- Material composition of the part to be cleaned.
- Design of the part(s).
- Size of the part(s).
- Characteristics of soil that you want to remove.
- Level of cleanliness required.
SELECTING THE APPROPRIATE PARTS WASHER
The most common cleaning methods used by parts washer are manual, automated, ultrasonic and immersion agitation.
– Manual cleaning. Typically a sink on a drum style or a vat style design.
Manual parts washers are best suited for a low volume of cleaning – generally less than 45 minutes per day, says Spaziani. They are also ideal for smaller parts where the contaminants can be removed with a brush under low pressure flow and the parts do not require a high level of clean.
– Automated cleaning. Automated parts washers are intended for operations where parts are cleaned more than 45 minutes per day. In this case, as a general rule, transitioning to an automated process would actually save money, he says.
Other considerations for automated cleaning:
– The number of parts cleaned per day requires a more automated approach.
– The parts being cleaned have a certain design where they can’t be cleaned effectively through a manual process (i.e., blind holes).
– The level of clean required cannot be achieved in a manual process.
The most common automated parts cleaning methods are:
– High-pressure spray. These are cabinet-style washers that operate like a dishwasher where the parts are cleaned by being hit with high pressure spray from various angles while the parts rotates on some type of turntable to ensure a complete cleaning. Typically, heated, aqueous-based chemistries are used.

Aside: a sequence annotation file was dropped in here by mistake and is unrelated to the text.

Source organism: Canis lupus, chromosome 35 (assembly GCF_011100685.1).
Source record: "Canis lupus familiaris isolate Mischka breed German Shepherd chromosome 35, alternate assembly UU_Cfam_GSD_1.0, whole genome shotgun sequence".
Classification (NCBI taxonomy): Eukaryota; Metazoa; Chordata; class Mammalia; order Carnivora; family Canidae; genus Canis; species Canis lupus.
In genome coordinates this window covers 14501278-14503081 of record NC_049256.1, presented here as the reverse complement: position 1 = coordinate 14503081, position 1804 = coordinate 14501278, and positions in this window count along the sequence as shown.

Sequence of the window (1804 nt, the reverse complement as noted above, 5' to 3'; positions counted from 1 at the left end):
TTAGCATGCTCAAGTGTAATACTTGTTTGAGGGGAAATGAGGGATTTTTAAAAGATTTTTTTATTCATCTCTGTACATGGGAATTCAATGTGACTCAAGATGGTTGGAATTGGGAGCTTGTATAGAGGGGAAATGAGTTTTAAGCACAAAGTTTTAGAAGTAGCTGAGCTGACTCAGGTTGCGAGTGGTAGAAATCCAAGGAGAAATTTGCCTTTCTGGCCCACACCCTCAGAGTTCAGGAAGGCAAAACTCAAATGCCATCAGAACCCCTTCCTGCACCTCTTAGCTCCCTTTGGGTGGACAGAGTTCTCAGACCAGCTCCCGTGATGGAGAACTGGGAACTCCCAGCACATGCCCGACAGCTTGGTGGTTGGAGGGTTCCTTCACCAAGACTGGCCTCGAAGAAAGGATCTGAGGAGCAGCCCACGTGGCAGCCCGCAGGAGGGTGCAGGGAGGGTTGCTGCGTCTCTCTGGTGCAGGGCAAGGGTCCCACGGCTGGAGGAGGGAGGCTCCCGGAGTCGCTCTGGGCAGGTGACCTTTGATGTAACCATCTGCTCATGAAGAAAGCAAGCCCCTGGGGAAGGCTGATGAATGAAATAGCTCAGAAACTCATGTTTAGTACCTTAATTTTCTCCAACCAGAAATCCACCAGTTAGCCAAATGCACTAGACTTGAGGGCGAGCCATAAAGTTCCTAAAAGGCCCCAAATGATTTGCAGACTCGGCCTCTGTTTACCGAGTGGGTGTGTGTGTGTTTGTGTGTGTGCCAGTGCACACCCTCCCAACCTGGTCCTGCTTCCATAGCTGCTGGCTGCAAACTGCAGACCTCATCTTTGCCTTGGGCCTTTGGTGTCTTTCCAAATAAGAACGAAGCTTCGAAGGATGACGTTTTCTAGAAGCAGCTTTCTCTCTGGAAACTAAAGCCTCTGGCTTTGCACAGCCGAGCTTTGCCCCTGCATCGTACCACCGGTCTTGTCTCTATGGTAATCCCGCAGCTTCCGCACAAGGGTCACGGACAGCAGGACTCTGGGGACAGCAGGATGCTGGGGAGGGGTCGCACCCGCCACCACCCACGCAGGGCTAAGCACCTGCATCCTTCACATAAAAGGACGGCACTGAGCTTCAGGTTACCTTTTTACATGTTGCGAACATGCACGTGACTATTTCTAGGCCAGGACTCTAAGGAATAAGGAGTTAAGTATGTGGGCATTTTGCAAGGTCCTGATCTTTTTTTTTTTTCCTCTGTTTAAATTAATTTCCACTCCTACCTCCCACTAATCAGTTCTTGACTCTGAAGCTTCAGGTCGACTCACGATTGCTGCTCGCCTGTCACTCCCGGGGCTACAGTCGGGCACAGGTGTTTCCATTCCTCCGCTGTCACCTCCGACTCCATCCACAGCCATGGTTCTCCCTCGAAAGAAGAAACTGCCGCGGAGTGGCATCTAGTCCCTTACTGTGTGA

Aqueous-based solvents are water-based solutions and can be composed of detergents, alkaline chemicals, microbes or any combination of these. Instead of dissolving grease or solids, aqueous-based solvents use heat, agitation, soap action and time to break dirt into smaller particles.
High-pressure spray parts washers are great for the harder-to-get-off stuff that may be baked onto a part, as well as the heavier greases and oils, and are most effective for cleaning exterior surfaces,”
A big advantage here is that these units are typically very customizable and you can add conveyor systems, drying cycles, rinse cycles, etc.
– Ultrasonic cleaning. With these vat-style units, parts are immersed into a cleaning bath and hit with ultrasonic energy to produce high energy bubbles that vibrate contaminants off surfaces for a high level of clean. This is the preferred method for cleaning blind holes and crevices, and smaller parts.
They are a bit more expensive than other technologies, this method is chosen typically because the process, and the clean requirements or the design of the parts to be cleaned demand ultrasonic cleaning.
– Immersion agitation. With this type of parts cleaner, also a vat-style, the parts are immersed into the bath and are either agitated up and down or side-to-side on a tray, or hit with high-pressure spray under immersion or a combination of both.
Immersion agitation is ideal for both exterior and interior cleaning that spray alone and ultrasonics can’t reach, and for removing contaminants that require soaking to break down effectively for removal.
Since the part is immersed and needs to be brought back up through the contaminated bath, this method may not suffice when high levels of clean are required.
Depending on what you are removing from the parts, simple agitation may not provide enough action or impact to remove the contaminants. Adding spray under immersion may help.